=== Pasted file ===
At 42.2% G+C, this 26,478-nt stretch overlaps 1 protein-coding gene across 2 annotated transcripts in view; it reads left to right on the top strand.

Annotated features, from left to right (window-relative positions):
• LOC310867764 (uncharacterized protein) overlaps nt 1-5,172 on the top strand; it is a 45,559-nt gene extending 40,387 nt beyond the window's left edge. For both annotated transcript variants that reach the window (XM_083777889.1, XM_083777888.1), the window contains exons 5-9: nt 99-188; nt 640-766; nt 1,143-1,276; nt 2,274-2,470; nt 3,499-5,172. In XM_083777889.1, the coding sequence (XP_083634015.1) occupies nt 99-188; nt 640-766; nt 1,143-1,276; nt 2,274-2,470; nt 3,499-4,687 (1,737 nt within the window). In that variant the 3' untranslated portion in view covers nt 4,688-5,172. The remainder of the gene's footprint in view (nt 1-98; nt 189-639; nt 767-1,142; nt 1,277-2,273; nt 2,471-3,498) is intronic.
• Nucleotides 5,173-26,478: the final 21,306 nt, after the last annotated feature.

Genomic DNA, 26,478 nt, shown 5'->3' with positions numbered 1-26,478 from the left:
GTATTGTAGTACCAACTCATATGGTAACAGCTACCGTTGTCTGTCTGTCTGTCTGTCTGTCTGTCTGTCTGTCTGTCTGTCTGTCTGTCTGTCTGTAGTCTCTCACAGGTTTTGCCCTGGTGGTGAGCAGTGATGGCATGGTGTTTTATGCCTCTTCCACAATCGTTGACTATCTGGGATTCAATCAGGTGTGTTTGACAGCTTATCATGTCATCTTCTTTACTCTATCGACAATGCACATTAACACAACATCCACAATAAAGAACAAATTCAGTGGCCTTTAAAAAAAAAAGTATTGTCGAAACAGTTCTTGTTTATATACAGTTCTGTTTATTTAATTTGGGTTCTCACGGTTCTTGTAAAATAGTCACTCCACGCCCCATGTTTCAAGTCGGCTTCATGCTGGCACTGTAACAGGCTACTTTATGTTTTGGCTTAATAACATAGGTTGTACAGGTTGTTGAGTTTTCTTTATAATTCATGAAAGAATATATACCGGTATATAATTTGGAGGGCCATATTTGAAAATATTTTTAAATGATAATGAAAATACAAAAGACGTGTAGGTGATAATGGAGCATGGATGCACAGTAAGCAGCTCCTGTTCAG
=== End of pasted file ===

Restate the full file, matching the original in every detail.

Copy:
At 42.2% G+C, this 26,478-nt stretch overlaps 1 protein-coding gene across 2 annotated transcripts in view; it reads left to right on the top strand.

Annotated features, from left to right (window-relative positions):
• LOC310867764 (uncharacterized protein) overlaps nt 1-5,172 on the top strand; it is a 45,559-nt gene extending 40,387 nt beyond the window's left edge. For both annotated transcript variants that reach the window (XM_083777889.1, XM_083777888.1), the window contains exons 5-9: nt 99-188; nt 640-766; nt 1,143-1,276; nt 2,274-2,470; nt 3,499-5,172. In XM_083777889.1, the coding sequence (XP_083634015.1) occupies nt 99-188; nt 640-766; nt 1,143-1,276; nt 2,274-2,470; nt 3,499-4,687 (1,737 nt within the window). In that variant the 3' untranslated portion in view covers nt 4,688-5,172. The remainder of the gene's footprint in view (nt 1-98; nt 189-639; nt 767-1,142; nt 1,277-2,273; nt 2,471-3,498) is intronic.
• Nucleotides 5,173-26,478: the final 21,306 nt, after the last annotated feature.

Genomic DNA, 26,478 nt, shown 5'->3' with positions numbered 1-26,478 from the left:
GTATTGTAGTACCAACTCATATGGTAACAGCTACCGTTGTCTGTCTGTCTGTCTGTCTGTCTGTCTGTCTGTCTGTCTGTCTGTCTGTCTGTCTGTAGTCTCTCACAGGTTTTGCCCTGGTGGTGAGCAGTGATGGCATGGTGTTTTATGCCTCTTCCACAATCGTTGACTATCTGGGATTCAATCAGGTGTGTTTGACAGCTTATCATGTCATCTTCTTTACTCTATCGACAATGCACATTAACACAACATCCACAATAAAGAACAAATTCAGTGGCCTTTAAAAAAAAAAGTATTGTCGAAACAGTTCTTGTTTATATACAGTTCTGTTTATTTAATTTGGGTTCTCACGGTTCTTGTAAAATAGTCACTCCACGCCCCATGTTTCAAGTCGGCTTCATGCTGGCACTGTAACAGGCTACTTTATGTTTTGGCTTAATAACATAGGTTGTACAGGTTGTTGAGTTTTCTTTATAATTCATGAAAGAATATATACCGGTATATAATTTGGAGGGCCATATTTGAAAATATTTTTAAATGATAATGAAAATACAAAAGACGTGTAGGTGATAATGGAGCATGGATGCACAGTAAGCAGCTCCTGTTCAG